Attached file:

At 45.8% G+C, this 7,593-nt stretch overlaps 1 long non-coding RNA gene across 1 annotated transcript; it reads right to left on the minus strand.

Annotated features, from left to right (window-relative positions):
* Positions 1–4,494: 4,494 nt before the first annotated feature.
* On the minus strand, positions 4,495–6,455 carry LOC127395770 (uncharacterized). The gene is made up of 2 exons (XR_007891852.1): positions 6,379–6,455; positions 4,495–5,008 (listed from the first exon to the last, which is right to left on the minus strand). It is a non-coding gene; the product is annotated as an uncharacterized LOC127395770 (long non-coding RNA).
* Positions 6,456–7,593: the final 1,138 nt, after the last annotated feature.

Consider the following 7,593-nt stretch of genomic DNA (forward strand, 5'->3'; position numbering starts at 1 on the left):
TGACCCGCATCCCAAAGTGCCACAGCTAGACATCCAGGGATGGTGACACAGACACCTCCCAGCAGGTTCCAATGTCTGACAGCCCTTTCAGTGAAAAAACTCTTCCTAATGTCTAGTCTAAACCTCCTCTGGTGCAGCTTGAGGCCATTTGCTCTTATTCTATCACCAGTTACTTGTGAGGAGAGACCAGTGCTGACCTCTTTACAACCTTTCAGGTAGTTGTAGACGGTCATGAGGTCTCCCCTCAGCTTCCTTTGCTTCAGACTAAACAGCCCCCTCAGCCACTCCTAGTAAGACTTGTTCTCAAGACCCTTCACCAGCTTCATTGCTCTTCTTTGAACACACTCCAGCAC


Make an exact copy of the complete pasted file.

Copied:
At 45.8% G+C, this 7,593-nt stretch overlaps 1 long non-coding RNA gene across 1 annotated transcript; it reads right to left on the minus strand.

Annotated features, from left to right (window-relative positions):
* Positions 1–4,494: 4,494 nt before the first annotated feature.
* On the minus strand, positions 4,495–6,455 carry LOC127395770 (uncharacterized). The gene is made up of 2 exons (XR_007891852.1): positions 6,379–6,455; positions 4,495–5,008 (listed from the first exon to the last, which is right to left on the minus strand). It is a non-coding gene; the product is annotated as an uncharacterized LOC127395770 (long non-coding RNA).
* Positions 6,456–7,593: the final 1,138 nt, after the last annotated feature.

Consider the following 7,593-nt stretch of genomic DNA (forward strand, 5'->3'; position numbering starts at 1 on the left):
TGACCCGCATCCCAAAGTGCCACAGCTAGACATCCAGGGATGGTGACACAGACACCTCCCAGCAGGTTCCAATGTCTGACAGCCCTTTCAGTGAAAAAACTCTTCCTAATGTCTAGTCTAAACCTCCTCTGGTGCAGCTTGAGGCCATTTGCTCTTATTCTATCACCAGTTACTTGTGAGGAGAGACCAGTGCTGACCTCTTTACAACCTTTCAGGTAGTTGTAGACGGTCATGAGGTCTCCCCTCAGCTTCCTTTGCTTCAGACTAAACAGCCCCCTCAGCCACTCCTAGTAAGACTTGTTCTCAAGACCCTTCACCAGCTTCATTGCTCTTCTTTGAACACACTCCAGCAC